Malaysia and Singapore Formula One races under threat

Commercial pressures mean that the races in Sepang and around Marina Bay could both disappear after 2018

Malaysia and Singapore Formula One races under threat
Due to the excessive fees Bernie Ecclestone demands, many favoured circuits can't afford to host a Grand Prix. (Image Credit: ThisIsF1.com)

As Liberty Media continue to take stock of their latest purchase, Formula One for $8 billion, the Malaysian government have announced that after the current contract they have expires in 2018, F1 will not race there anymore, owing to the fact that "the cost of hosting F1 has increased 10-fold compared to the first time it was held (1999)" according to Minister of Tourism and Culture, Nazri Abdul Aziz.

Dwindling viewing figures and falling attendances mean that the country simply can't afford the fees demanded by Bernie Ecclestone to have the honour of hosting a round of the World Championship.

Aziz, speaking to local media explained that: "the current agreement is from 2016 to 2018. So once that ends, there will be no more F1.

"We are spending 300 million RM a year on the race." That works out at just under $100 million.

The fact that MotoGP is more popular than F1 at Sepang means the plug could be pulled on the four-wheels. (Image Credit: F1 Fanatic/XPB Images)
The fact that MotoGP is more popular than F1 at Sepang means the plug could be pulled on the four-wheels. (Image Credit: F1 Fanatic/XPB Images)

Instead of loving four wheels, the crowds are flocking to Sepang to see their two-wheeled colleagues, with MotoGP extremely popular in Malaysia. Khairy Jamaluddin, Minister of State for Youth and Sports wants the country to embrace riders such as Marc Marquez and Valentino Rossi, with races on two-wheels significantly more dramatic and contentious than the recent four-wheeled equviliants.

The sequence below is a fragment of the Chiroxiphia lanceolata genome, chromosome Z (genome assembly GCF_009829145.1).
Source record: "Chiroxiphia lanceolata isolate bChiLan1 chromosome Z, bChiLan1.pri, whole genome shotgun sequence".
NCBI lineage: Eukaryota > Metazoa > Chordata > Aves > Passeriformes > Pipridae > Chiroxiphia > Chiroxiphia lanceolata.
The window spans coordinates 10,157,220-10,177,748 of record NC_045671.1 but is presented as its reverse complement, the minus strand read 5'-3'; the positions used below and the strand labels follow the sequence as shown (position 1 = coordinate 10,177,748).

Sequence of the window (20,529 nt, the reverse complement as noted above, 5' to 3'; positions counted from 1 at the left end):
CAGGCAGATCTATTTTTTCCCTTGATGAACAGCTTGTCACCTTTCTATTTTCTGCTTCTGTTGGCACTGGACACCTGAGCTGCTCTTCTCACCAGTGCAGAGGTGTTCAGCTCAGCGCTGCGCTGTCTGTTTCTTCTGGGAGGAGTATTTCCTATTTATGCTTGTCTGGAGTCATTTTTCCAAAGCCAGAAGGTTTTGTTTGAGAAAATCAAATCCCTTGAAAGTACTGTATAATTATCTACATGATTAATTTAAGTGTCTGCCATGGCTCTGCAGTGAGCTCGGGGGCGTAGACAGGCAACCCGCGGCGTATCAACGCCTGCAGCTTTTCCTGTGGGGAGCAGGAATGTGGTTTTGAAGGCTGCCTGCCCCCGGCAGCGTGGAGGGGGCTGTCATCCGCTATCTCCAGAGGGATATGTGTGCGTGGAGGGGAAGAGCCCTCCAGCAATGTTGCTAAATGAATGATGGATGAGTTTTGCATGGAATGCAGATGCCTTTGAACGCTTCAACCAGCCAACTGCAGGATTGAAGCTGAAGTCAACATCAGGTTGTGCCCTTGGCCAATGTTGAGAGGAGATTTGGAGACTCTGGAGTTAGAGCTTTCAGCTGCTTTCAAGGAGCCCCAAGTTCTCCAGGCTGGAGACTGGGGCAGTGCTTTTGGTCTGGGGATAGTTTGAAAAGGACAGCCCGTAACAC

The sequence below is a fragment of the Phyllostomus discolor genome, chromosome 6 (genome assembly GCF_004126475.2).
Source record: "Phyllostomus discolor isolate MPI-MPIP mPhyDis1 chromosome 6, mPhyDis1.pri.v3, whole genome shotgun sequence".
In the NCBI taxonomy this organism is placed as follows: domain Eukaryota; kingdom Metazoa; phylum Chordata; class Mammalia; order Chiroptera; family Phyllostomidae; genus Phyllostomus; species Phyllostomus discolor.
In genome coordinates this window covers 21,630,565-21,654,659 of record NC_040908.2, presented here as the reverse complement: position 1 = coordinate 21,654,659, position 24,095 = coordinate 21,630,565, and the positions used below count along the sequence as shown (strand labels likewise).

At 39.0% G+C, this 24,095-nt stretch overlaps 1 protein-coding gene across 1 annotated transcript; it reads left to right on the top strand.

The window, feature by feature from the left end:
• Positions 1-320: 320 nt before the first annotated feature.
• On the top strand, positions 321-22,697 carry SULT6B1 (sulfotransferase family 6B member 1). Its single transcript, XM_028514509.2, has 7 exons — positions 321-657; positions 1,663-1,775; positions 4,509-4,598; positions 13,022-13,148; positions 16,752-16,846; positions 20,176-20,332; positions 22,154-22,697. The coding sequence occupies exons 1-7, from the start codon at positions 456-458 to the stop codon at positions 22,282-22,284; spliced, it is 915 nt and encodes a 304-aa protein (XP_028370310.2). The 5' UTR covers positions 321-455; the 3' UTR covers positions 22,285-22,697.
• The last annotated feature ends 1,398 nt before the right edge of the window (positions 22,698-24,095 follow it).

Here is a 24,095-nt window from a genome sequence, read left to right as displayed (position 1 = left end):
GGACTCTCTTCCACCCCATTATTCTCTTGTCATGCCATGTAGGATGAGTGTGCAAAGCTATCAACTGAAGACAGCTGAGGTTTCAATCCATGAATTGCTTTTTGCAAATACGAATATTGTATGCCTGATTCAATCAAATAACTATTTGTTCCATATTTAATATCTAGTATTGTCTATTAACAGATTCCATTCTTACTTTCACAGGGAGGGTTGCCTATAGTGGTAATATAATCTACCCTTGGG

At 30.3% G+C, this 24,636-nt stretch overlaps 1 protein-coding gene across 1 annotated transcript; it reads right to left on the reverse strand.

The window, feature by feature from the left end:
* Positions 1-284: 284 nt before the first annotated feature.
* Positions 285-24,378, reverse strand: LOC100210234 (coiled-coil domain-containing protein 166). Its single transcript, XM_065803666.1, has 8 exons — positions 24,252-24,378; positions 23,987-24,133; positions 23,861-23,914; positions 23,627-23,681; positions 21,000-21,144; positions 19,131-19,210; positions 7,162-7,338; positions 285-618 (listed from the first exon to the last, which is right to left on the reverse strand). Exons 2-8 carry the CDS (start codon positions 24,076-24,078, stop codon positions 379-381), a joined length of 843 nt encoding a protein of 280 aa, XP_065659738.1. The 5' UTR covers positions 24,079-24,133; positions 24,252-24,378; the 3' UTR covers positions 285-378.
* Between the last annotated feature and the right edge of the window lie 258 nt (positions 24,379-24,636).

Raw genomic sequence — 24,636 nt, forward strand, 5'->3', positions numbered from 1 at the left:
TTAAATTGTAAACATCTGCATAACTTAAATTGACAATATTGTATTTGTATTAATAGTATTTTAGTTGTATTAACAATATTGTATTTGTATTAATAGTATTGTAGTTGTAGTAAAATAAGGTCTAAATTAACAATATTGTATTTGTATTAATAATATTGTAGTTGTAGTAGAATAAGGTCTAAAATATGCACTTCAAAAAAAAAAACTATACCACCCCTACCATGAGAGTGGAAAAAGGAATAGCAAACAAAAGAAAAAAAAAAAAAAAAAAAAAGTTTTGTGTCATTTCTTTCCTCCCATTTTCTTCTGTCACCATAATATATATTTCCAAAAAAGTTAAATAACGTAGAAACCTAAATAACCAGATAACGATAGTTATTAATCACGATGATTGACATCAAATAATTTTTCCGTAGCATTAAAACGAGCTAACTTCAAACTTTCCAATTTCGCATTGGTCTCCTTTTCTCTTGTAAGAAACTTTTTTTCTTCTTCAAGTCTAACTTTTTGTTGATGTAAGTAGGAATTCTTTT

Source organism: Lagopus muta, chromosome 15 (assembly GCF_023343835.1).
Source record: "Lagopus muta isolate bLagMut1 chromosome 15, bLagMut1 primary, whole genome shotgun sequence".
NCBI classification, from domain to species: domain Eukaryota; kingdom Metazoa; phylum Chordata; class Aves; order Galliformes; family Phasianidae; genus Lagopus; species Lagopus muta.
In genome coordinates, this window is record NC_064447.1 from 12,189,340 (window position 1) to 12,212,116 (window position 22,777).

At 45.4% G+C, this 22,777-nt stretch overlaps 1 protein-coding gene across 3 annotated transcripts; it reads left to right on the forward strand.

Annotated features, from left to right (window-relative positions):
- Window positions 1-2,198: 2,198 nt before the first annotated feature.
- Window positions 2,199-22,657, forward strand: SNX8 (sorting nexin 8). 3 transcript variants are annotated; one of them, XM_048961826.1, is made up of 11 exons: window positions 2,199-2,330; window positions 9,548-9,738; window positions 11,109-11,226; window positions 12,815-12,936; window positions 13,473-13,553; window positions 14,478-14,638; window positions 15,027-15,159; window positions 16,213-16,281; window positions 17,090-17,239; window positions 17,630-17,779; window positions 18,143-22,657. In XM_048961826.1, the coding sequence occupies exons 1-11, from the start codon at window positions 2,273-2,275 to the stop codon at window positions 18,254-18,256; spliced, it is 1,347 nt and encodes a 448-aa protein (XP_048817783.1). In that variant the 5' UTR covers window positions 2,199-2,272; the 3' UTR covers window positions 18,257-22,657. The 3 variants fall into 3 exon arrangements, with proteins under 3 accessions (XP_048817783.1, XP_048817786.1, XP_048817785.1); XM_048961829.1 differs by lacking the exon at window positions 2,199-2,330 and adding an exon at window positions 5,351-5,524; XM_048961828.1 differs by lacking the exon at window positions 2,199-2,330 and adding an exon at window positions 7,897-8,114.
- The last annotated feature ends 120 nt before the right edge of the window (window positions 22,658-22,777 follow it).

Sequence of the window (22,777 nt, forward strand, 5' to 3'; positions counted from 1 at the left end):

The end for Singapore?

Ecclestone has also revealed that he believes the organisers in Singapore wish to end their hosting of a Grand Prix, after their contract expires after the 2017 race.

Speaking to ​Auto Motor und Sport​, the F1 supremo gave an answer to increased speculation that the 10th race around Marina Bay would be the last.

The 2017 running of the SIngapore GP, could be the last around the popular Marina Bay circuit. (Formula One)
The 2017 running of the SIngapore GP, could be the last around the popular Marina Bay circuit. (Formula One)

"Singapore was suddenly more than just an airport to fly to or from somewhere. Now they believe they have reached their goal and they do not want a grand prix anymore" commented Ecclestone.

Never one to forget a deal, or agreement, or the terms of one, the 85-year-old added "Yes, the grand prix has cost Singapore a lot of money, but we've also given them a lot of money."

The race, on the calendar since  2008 has grown into one of the most popular of the season, for Teams, Drivers, Media and fans alike, with the layout challenging and before Nico Rosberg's win in September, being only conquered by World Champions.

Another of Bernie's bright ideas

In the past, when F1's very own marmite muted the idea of a sprinker system, he was lambasted from all corners. However, whenever it rains, and the form-book thrown off of the pit-wall, people say how stupid an idea it wasn't.

This time, in a bid to help F1 crack the elusive American market, Bernie has suggested that races could be double-headers in the future - in a bid to help capture the attention of fans.

Speaking to ​The Sunday Times​, he said: "We need to look at the traditional concept of one long race. Two 40-minute races with a 40-minute break in the middle when drivers could be interviewed, cars worked on". He also added his belief that the sponsors would love such a move.

His reasoning behind the idea is that, "​All American sports have time-outs built in, mainly because American audiences can't concentrate." Bringing the familiar segments to live sporting events that the US market is accustomed to would help the sport crack what is arguably its longest standing problem.

Ecclestone also stated his desire to reduce the size of the rule-book and allow "the proper drivers who are fustrated" the ability to race. That is an idea that no-one will lambast the Circus Master for throwing up.